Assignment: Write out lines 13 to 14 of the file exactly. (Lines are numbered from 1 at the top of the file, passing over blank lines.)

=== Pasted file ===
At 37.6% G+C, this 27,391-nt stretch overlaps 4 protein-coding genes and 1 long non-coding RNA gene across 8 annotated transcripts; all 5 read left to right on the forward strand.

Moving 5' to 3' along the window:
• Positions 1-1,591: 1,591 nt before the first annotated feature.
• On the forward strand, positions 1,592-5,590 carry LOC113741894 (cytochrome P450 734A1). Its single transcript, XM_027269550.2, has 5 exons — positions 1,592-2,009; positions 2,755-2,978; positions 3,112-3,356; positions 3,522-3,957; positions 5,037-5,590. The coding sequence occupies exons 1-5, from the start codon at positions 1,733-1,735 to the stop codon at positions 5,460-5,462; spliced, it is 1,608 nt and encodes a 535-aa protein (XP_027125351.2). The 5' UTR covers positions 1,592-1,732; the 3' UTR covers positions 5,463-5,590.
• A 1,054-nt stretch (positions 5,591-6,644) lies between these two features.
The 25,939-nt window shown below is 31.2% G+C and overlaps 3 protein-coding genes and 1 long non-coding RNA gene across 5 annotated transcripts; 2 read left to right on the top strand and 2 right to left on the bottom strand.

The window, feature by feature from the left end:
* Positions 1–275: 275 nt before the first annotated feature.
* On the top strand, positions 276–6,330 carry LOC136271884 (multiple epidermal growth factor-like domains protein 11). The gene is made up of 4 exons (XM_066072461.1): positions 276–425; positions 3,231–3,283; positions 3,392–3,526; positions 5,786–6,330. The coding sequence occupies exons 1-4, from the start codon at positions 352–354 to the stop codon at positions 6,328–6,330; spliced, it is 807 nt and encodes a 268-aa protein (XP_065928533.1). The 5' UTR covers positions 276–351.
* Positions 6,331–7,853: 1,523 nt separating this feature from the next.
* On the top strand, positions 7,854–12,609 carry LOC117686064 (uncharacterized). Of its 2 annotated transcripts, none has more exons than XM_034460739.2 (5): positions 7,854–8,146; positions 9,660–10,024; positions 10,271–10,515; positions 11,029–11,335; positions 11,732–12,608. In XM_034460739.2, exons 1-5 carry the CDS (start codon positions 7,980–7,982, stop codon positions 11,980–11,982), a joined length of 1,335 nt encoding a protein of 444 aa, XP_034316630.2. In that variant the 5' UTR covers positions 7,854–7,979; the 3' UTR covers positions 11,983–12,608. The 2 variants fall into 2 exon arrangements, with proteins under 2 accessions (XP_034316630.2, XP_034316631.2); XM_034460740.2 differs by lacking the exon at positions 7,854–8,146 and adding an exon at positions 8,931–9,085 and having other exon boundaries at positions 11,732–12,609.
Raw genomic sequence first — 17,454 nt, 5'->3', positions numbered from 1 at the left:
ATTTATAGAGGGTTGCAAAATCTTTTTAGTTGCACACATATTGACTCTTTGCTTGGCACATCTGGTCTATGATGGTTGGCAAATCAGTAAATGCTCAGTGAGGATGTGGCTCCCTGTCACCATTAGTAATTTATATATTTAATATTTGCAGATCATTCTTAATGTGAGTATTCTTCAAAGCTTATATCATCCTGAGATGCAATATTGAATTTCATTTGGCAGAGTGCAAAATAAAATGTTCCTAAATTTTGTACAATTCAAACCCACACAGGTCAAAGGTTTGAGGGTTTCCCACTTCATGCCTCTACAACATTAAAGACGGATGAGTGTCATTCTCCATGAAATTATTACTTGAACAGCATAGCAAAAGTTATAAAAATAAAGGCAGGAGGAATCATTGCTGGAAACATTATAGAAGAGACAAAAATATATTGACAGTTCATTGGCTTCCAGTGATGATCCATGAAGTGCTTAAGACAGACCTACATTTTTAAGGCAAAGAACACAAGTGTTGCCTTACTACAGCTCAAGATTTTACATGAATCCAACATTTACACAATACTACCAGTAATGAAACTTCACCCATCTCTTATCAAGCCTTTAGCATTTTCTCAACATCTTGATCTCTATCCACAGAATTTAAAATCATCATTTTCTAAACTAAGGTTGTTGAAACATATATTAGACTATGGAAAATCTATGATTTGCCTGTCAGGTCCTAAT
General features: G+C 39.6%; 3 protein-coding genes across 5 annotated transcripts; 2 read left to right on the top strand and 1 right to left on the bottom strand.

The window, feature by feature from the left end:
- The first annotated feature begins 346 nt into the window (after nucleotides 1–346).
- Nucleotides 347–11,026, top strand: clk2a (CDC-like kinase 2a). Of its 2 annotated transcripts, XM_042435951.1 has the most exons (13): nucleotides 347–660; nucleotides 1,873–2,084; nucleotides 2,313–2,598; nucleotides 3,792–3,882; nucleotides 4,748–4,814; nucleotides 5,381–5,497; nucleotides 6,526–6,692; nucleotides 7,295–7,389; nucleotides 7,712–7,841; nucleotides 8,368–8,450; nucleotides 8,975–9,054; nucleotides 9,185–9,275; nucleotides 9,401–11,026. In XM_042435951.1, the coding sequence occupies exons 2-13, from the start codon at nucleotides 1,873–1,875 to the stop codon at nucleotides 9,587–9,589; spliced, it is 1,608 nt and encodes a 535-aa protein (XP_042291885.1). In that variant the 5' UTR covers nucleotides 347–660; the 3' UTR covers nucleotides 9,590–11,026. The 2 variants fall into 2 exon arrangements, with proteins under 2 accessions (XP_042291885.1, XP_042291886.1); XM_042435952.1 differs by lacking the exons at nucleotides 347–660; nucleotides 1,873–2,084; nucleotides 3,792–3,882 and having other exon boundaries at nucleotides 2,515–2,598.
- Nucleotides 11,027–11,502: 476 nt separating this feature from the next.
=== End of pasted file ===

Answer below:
ATTTATAGAGGGTTGCAAAATCTTTTTAGTTGCACACATATTGACTCTTTGCTTGGCACATCTGGTCTATGATGGTTGGCAAATCAGTAAATGCTCAGTGAGGATGTGGCTCCCTGTCACCATTAGTAATTTATATATTTAATATTTGCAGATCATTCTTAATGTGAGTATTCTTCAAAGCTTATATCATCCTGAGATGCAATATTGAATTTCATTTGGCAGAGTGCAAAATAAAATGTTCCTAAATTTTGTACAATTCAAACCCACACAGGTCAAAGGTTTGAGGGTTTCCCACTTCATGCCTCTACAACATTAAAGACGGATGAGTGTCATTCTCCATGAAATTATTACTTGAACAGCATAGCAAAAGTTATAAAAATAAAGGCAGGAGGAATCATTGCTGGAAACATTATAGAAGAGACAAAAATATATTGACAGTTCATTGGCTTCCAGTGATGATCCATGAAGTGCTTAAGACAGACCTACATTTTTAAGGCAAAGAACACAAGTGTTGCCTTACTACAGCTCAAGATTTTACATGAATCCAACATTTACACAATACTACCAGTAATGAAACTTCACCCATCTCTTATCAAGCCTTTAGCATTTTCTCAACATCTTGATCTCTATCCACAGAATTTAAAATCATCATTTTCTAAACTAAGGTTGTTGAAACATATATTAGACTATGGAAAATCTATGATTTGCCTGTCAGGTCCTAAT
General features: G+C 39.6%; 3 protein-coding genes across 5 annotated transcripts; 2 read left to right on the top strand and 1 right to left on the bottom strand.